In South Carolina, discrimination by employers that is based on gender is banned by the Civil Rights Act of 1963 and the Equal Pay Act. In accordance, employers may not take gender into account when making decisions regarding wages, hiring, or promotions. They also must ensure that working environments are not hostile or biased towards a certain gender, and that it is not of an overtly sexual atmosphere.
What Must be Proven in a Discrimination Claim?
Under the Equal Pay Act, discrimination is proven when both men and women do the same type of work in the same job and yet are paid different wages. Discrimination claims in York County can be shown where the employer only hires one gender, promotes employees on the basis of gender, or acts in retaliation against a worker who has complained of employer misconduct.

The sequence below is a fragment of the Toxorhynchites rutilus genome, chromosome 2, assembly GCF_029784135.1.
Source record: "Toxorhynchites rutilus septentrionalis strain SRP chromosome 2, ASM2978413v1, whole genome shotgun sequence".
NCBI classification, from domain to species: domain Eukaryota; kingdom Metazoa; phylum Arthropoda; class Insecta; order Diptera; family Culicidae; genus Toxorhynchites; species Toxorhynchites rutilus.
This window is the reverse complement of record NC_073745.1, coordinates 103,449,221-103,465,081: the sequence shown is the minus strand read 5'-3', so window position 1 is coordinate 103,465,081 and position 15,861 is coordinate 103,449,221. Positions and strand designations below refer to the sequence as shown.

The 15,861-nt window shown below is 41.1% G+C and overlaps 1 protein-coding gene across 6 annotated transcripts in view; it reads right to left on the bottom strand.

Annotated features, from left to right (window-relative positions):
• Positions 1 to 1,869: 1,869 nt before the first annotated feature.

When is Sexual Harassment Prohibited?
All unwelcome sexual behavior directed at the victim, including physical or verbal acts, is considered to be sexual harassment. An employer in York County might be liable for such conduct, even when it is simply other co-workers that have engaged in harassment.
South Carolina employers who allow conduct to produce an overly sexual work atmosphere may also be held liable for sexual harassment. Without a lawyer, it can be difficult to prove gender discrimination because the details in proving intent are often complicated. Also, there can be specific procedures that must be closely followed in pursuing a claim.